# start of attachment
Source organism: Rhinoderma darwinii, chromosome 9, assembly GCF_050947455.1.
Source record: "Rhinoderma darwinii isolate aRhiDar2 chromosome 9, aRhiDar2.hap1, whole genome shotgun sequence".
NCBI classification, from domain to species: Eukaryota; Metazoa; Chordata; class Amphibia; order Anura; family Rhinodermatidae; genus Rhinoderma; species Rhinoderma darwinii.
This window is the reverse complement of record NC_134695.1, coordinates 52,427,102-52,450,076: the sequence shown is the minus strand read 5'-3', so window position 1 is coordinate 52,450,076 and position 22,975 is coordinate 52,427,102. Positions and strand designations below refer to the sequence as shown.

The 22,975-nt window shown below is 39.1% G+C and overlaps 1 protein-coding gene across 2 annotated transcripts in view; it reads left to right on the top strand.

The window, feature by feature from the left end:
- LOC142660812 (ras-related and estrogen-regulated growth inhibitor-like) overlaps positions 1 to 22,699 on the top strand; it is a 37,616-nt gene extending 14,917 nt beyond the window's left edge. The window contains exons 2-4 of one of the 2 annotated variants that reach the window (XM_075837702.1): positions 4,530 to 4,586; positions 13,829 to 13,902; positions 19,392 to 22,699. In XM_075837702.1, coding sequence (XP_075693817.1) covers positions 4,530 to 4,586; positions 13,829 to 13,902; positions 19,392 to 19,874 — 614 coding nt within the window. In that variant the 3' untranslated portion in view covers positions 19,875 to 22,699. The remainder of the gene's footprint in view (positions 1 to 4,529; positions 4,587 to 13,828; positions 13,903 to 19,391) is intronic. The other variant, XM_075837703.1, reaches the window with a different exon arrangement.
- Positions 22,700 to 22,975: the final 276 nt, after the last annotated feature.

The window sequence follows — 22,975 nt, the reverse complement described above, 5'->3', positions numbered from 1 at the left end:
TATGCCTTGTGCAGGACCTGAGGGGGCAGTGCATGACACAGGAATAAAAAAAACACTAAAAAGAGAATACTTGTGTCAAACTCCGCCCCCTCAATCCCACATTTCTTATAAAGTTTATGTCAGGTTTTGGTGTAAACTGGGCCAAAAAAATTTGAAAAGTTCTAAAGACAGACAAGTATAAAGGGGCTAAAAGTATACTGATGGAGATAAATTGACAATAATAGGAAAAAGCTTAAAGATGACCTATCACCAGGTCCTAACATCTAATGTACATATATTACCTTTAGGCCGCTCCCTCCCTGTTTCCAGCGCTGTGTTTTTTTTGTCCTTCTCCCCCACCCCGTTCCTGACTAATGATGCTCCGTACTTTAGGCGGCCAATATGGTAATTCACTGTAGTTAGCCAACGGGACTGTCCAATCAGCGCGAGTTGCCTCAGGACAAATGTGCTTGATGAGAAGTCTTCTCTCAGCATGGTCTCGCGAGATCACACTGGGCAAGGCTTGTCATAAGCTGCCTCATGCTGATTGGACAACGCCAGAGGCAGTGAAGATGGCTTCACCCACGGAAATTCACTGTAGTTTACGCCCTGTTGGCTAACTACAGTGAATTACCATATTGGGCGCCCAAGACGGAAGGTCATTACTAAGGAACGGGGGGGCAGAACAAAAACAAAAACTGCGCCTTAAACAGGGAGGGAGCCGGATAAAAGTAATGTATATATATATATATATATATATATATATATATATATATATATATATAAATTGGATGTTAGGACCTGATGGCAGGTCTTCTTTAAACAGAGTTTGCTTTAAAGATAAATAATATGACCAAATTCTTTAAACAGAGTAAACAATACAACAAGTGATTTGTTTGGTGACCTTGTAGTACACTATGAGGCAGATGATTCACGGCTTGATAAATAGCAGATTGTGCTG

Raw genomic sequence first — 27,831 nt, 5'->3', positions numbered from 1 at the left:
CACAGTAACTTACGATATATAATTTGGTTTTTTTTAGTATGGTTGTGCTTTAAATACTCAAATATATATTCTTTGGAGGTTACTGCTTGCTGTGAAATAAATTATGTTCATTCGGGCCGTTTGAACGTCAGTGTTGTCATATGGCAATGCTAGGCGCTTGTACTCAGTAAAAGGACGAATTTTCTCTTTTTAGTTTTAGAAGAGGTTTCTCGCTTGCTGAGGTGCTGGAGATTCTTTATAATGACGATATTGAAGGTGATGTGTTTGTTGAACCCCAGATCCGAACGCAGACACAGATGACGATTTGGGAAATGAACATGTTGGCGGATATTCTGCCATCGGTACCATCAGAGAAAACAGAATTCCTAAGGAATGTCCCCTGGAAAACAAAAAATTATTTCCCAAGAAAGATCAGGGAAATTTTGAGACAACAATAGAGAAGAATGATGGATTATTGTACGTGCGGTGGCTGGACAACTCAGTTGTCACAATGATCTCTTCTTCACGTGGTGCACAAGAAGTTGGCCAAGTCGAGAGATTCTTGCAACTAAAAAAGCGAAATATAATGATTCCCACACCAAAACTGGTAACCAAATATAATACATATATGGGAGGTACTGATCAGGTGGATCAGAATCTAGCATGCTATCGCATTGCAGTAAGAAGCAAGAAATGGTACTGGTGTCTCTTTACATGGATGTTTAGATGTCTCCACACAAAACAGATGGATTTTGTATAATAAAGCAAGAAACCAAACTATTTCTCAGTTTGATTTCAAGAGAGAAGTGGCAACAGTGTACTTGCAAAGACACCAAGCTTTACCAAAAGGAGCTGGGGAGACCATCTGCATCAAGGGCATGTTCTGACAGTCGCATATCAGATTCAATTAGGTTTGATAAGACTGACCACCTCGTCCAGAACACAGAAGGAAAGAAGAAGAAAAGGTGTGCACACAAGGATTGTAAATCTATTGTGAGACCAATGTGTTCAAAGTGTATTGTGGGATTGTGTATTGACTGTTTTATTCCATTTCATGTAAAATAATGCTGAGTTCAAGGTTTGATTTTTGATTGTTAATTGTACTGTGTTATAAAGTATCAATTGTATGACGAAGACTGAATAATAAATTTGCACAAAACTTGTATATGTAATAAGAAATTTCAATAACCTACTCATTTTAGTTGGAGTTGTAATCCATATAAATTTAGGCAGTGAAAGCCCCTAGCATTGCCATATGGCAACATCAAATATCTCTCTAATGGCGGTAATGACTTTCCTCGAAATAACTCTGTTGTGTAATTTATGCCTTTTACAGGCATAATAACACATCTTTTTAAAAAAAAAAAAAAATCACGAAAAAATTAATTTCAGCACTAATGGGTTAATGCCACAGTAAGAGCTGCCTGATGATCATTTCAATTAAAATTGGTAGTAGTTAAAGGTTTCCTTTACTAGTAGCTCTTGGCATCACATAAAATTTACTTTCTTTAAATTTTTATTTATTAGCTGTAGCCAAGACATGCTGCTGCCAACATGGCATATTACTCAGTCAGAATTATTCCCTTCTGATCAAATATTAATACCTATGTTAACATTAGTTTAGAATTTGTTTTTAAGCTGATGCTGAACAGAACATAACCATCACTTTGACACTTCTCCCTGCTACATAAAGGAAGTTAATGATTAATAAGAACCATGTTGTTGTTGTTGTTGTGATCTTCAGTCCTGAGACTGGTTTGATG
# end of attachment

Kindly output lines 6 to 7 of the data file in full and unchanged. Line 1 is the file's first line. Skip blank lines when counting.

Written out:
The window, feature by feature from the left end:
- LOC142660812 (ras-related and estrogen-regulated growth inhibitor-like) overlaps positions 1 to 22,699 on the top strand; it is a 37,616-nt gene extending 14,917 nt beyond the window's left edge. The window contains exons 2-4 of one of the 2 annotated variants that reach the window (XM_075837702.1): positions 4,530 to 4,586; positions 13,829 to 13,902; positions 19,392 to 22,699. In XM_075837702.1, coding sequence (XP_075693817.1) covers positions 4,530 to 4,586; positions 13,829 to 13,902; positions 19,392 to 19,874 — 614 coding nt within the window. In that variant the 3' untranslated portion in view covers positions 19,875 to 22,699. The remainder of the gene's footprint in view (positions 1 to 4,529; positions 4,587 to 13,828; positions 13,903 to 19,391) is intronic. The other variant, XM_075837703.1, reaches the window with a different exon arrangement.